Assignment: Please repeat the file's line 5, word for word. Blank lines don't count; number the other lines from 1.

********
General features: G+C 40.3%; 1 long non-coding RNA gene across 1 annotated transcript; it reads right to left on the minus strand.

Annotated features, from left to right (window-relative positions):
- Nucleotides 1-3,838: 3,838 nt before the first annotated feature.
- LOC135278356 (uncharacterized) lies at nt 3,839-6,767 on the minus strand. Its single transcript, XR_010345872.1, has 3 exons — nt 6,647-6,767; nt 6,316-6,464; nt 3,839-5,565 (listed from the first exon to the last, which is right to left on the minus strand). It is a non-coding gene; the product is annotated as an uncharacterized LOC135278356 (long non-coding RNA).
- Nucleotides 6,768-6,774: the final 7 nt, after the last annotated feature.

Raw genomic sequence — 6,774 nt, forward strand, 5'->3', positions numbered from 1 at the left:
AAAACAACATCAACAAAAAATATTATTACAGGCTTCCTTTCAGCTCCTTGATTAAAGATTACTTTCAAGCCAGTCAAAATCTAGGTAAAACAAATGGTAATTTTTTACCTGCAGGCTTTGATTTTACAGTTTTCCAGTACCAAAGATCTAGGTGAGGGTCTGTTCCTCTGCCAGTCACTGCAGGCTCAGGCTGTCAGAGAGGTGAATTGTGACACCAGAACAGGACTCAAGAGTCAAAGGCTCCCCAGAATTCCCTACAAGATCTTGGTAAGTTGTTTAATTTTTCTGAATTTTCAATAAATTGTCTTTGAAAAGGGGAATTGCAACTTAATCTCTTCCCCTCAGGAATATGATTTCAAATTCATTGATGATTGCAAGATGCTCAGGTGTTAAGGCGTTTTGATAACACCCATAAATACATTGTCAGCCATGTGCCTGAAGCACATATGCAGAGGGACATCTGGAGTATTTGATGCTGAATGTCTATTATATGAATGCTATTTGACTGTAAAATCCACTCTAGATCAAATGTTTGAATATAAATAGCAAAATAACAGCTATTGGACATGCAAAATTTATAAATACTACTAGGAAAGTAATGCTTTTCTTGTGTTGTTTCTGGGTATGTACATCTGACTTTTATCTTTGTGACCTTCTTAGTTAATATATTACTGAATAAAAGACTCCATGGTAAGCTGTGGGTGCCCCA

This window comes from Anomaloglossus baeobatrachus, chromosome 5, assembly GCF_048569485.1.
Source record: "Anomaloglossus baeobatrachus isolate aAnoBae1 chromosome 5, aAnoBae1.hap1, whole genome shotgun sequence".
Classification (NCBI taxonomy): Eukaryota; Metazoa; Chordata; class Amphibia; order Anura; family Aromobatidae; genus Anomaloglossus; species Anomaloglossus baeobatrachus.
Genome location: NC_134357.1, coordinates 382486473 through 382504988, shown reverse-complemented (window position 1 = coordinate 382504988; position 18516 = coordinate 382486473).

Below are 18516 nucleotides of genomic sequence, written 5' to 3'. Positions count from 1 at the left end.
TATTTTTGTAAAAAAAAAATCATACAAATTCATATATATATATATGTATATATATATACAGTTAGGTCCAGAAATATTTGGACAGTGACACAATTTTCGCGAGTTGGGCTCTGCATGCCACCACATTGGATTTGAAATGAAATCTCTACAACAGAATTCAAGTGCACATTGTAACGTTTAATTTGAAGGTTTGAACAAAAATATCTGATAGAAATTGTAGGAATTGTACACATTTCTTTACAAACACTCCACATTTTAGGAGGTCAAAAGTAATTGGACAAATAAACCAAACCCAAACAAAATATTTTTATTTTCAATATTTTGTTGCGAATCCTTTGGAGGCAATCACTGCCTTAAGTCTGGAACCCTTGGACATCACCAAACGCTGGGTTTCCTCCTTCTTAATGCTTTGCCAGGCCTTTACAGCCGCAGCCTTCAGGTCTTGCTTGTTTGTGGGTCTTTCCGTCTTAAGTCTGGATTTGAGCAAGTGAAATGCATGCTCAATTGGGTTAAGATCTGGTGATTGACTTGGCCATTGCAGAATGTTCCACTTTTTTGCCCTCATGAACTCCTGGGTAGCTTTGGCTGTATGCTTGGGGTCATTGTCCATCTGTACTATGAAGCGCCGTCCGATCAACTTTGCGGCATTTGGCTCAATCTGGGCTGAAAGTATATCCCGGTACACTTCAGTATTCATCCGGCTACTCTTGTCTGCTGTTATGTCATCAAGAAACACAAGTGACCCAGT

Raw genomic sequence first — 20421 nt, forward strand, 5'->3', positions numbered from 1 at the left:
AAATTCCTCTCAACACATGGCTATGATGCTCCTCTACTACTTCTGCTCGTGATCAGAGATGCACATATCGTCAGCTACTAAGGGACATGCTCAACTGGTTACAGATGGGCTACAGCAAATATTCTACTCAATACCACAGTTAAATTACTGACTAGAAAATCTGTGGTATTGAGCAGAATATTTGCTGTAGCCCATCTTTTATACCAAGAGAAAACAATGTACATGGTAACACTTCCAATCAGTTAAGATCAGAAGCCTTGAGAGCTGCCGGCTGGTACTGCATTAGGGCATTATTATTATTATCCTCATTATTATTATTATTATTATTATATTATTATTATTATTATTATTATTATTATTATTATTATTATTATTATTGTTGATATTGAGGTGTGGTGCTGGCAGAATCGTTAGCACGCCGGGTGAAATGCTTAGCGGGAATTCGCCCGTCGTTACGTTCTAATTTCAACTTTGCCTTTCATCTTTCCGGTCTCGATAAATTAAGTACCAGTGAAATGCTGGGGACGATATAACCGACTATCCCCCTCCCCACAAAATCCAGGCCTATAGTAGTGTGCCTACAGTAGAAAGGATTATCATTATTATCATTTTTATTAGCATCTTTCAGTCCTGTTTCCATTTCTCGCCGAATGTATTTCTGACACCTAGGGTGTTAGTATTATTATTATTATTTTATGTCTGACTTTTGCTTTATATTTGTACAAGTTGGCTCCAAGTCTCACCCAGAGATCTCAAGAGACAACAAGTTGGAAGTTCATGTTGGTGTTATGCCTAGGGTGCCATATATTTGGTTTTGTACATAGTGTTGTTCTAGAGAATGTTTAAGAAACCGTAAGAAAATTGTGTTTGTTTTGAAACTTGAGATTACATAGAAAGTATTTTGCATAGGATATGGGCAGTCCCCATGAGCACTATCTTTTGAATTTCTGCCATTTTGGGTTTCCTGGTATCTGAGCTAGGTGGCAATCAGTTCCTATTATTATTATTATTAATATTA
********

- Nucleotides 6,768-6,774: the final 7 nt, after the last annotated feature.